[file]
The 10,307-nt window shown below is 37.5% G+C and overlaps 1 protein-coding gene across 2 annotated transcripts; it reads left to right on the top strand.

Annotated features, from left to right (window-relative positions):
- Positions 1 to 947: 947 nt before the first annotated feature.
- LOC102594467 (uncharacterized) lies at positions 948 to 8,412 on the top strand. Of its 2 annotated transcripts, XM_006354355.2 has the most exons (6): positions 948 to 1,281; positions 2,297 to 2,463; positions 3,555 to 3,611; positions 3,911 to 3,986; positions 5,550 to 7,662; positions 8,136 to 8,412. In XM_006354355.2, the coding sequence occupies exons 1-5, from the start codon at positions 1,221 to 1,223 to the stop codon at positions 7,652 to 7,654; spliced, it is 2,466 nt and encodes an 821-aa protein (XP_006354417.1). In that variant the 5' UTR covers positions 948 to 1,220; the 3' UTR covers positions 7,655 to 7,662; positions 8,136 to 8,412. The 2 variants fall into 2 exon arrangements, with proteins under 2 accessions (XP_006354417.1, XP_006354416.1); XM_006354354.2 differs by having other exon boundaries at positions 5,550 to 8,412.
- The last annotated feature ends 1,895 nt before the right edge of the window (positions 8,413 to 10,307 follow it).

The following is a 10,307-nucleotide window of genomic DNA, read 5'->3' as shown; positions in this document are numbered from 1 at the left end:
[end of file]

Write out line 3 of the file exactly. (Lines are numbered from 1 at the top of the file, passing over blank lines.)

- Positions 1 to 947: 947 nt before the first annotated feature.